The NOMAD Process
The NOMAD is needed once a company decides it wants to be listed on the AIM. Next, the NOMAD is appointed to assist the company through the application, admissions processes and ongoing guidance while listed on the exchange. After the company is finally listed on the AIM, the NOMAD offers consistent oversight of the company to ensure its listing.
Once admitted to the exchange, if the company the NOMAD oversees does not continue to meet AIM requirements, the NOMAD may choose to resign from their position or report the company, otherwise, the NOMAD could be subject to a fine for not upholding AIM expectations. In such a scenario, the company’s shares would be suspended and eventually de-listed if a NOMAD replacement is not found within a 30-day period.
What Is the Importance of a NOMAD During the IPO Process?
The Alternative Investment Market was launched in 1995, and its success can be partly attributed to the role that NOMADs play. When a company applies to be admitted into AIM, the NOMAD facilitates the process and is integral to the company getting listed on the exchange. The company that wants to be listed in AIM must appoint a NOMAD, a trusted and experienced representative that ideally may lead the company to go public.
This critical process requires the NOMAD to make sure the company is following the AIM’s rules and regulations, which is why the LSE had strict criteria for becoming a NOMAD. The Exchange wants to ensure the company seeking admission to AIM meets the criteria and has the potential to be a long-term success, and to keep the integrity of the market and protect shareholders who may invest in companies listed on the exchange.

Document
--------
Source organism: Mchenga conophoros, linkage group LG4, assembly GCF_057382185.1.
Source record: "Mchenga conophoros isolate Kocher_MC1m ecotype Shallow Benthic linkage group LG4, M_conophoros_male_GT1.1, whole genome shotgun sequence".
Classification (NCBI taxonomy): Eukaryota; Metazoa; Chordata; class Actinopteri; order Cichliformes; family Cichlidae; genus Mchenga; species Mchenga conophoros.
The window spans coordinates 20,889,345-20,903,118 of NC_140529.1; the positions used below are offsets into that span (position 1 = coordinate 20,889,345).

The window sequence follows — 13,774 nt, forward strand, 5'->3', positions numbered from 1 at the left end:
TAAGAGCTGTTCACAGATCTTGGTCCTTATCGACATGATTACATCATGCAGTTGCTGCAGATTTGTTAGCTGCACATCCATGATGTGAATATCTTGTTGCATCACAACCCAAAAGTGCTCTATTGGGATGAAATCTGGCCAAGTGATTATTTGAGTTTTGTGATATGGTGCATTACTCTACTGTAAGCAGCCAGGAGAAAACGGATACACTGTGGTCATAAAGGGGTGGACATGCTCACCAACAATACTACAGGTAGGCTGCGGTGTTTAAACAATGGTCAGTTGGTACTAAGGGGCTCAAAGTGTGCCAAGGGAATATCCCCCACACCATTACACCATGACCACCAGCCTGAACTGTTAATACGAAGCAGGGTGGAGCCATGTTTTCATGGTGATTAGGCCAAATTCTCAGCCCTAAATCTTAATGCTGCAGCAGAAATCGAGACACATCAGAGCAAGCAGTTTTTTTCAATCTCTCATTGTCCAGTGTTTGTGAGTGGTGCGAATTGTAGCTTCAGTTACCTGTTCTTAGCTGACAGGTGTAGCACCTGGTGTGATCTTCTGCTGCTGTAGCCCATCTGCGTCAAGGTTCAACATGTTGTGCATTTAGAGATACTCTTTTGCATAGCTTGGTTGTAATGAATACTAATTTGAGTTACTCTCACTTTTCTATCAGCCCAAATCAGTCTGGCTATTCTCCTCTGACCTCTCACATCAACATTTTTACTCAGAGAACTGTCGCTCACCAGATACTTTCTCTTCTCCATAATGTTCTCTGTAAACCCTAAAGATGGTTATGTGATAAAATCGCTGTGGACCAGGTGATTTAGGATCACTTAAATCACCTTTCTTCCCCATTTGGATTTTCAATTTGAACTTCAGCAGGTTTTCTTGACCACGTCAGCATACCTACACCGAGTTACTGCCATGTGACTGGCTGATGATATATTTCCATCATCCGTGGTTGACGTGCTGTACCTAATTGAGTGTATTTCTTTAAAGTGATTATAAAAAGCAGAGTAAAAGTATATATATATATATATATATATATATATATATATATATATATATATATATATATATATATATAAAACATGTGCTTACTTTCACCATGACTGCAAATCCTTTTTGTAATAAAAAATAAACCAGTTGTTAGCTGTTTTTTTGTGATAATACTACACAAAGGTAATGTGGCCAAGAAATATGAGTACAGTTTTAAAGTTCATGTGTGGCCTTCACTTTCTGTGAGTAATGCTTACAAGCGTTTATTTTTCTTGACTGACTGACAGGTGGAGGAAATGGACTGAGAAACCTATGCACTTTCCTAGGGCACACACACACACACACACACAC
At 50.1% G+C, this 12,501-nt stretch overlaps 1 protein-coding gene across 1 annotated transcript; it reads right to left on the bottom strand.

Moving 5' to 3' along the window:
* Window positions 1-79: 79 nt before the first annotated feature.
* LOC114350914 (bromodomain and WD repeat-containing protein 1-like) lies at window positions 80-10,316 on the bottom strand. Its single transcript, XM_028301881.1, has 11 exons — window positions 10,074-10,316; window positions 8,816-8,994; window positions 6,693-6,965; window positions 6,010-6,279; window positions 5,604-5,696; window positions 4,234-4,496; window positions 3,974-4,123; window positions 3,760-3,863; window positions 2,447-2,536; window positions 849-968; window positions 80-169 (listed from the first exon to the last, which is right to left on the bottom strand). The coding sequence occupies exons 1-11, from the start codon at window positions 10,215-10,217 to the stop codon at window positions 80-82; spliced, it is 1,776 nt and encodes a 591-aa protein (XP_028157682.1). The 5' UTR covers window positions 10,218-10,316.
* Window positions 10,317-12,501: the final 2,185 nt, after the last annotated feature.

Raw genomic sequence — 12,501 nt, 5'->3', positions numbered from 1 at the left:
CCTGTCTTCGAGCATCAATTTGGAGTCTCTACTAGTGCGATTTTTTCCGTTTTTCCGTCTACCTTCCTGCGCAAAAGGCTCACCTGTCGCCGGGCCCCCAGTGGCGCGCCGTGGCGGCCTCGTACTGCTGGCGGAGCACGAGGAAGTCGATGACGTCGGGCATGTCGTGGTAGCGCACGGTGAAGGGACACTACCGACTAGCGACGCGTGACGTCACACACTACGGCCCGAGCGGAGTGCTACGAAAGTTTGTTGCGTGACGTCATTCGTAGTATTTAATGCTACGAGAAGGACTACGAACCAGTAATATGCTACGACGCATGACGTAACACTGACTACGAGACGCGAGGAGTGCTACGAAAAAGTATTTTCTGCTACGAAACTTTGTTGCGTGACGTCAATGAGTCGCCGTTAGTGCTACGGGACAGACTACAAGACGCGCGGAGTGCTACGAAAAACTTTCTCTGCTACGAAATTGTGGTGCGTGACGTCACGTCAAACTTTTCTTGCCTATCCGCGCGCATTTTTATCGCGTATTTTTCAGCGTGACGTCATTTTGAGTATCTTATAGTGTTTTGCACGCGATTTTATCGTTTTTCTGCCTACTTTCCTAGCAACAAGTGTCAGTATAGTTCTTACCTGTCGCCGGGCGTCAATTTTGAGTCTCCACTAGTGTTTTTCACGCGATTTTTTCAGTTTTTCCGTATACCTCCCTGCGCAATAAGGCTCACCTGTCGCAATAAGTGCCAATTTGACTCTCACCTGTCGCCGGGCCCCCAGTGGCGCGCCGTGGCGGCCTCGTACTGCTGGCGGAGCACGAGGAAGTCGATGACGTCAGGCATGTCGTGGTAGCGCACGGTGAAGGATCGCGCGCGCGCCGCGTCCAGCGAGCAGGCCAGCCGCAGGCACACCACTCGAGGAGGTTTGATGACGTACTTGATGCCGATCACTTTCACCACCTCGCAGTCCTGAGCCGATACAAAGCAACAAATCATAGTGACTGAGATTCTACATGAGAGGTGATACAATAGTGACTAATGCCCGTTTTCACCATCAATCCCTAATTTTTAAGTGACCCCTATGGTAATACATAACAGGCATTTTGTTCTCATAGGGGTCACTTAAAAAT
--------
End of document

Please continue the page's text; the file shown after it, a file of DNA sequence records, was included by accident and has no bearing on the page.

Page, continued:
For some smaller, perhaps riskier, companies hoping to gain access to market capital, a NOMAD or nominated advisor, is required to become listed on the Alternative Investment Market (AIM), a submarket of the London Stock Exchange (LSE) that may offer an easier path to an initial public offering. The AIM is considered less rigorous in its requirements, compared with some larger exchanges, and they will consider listing small companies seeking aggressive growth as long as those entities are paired with a NOMAD.
The NOMAD is typically a corporate finance advisor that thoroughly reviews the AIM applicant in terms of its business model, track record, executive team, financials, and so forth. Assuming the company satisfies all requirements, the NOMAD agrees to assist the company in its application to the AIM, and to continue to provide oversight afterward. Thousands of companies have gone public thanks to the more flexible listing requirements of AIM. But these companies are also required to work with a NOMAD that will guide it through this process and continue to be a resource once the company is admitted.
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What is a NOMAD company?
A NOMAD company is a financial entity that has been approved by the London Stock Exchange (LSE) to help eligible companies who are interested in being admitted into Alternative Investment Market (AIM), which is part of the LSE.
What do NOMADs do during an IPO?
As corporate nominated advisors, NOMADs provide advice to a company that wants to go public on AIM. The NOMAD has market sector expertise and does their due diligence to make sure a company meets the eligibility requirements to be listed on the exchange.
What is a NOMAD investment?
NOMADs is integral in the pre-IPO process because they provide guidance for being admitted into the exchange along with ongoing oversight once the company has successfully been accepted into the public exchange.